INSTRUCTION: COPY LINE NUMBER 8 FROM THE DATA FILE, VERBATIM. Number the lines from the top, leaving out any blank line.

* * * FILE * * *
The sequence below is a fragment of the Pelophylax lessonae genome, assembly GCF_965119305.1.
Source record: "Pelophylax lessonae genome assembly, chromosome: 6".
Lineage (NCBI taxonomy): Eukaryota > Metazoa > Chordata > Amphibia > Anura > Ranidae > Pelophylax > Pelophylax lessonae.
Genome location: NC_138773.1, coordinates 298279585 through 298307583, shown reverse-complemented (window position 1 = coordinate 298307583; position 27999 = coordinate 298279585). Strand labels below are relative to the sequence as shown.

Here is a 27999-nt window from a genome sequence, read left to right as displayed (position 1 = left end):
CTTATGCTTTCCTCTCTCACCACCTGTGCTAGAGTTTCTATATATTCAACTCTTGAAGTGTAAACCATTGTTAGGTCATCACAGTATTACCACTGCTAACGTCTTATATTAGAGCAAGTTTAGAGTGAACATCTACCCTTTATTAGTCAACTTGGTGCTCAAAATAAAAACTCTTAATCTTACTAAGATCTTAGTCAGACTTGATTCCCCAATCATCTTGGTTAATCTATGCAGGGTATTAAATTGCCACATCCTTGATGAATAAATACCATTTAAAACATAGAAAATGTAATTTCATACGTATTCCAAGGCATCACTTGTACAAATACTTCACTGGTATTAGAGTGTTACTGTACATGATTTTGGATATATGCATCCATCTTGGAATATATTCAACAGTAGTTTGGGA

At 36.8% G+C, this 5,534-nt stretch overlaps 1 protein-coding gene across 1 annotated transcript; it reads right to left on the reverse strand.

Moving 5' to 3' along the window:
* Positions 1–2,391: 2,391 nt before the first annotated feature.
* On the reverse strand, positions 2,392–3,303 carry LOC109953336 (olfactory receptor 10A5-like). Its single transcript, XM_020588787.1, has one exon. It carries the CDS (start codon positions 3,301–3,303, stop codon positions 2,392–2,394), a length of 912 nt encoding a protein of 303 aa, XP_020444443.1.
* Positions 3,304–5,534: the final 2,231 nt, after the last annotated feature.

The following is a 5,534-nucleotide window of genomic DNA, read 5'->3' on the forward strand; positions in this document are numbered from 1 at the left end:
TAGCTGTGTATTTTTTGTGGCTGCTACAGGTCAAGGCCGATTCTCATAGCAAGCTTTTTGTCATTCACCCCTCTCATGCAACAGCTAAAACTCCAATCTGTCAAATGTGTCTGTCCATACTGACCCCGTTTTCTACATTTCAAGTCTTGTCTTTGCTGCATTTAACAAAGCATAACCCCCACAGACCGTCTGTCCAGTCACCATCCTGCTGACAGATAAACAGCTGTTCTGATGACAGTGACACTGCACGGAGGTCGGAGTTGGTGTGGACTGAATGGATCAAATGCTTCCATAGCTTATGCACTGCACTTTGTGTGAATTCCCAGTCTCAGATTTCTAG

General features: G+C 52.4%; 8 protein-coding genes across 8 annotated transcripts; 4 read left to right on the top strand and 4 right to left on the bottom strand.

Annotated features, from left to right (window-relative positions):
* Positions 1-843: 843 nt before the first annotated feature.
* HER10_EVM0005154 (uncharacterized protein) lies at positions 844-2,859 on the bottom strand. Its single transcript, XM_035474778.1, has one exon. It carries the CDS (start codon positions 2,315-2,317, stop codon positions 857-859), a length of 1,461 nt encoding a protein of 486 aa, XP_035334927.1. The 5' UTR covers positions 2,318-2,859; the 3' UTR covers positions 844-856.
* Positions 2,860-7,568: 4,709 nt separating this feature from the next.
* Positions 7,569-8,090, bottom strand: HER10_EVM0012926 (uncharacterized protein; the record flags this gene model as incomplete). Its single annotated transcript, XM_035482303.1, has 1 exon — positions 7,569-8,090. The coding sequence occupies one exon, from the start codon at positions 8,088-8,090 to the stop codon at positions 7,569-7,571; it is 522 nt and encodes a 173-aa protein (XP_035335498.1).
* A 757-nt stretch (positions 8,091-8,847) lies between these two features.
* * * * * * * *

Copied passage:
Moving 5' to 3' along the window: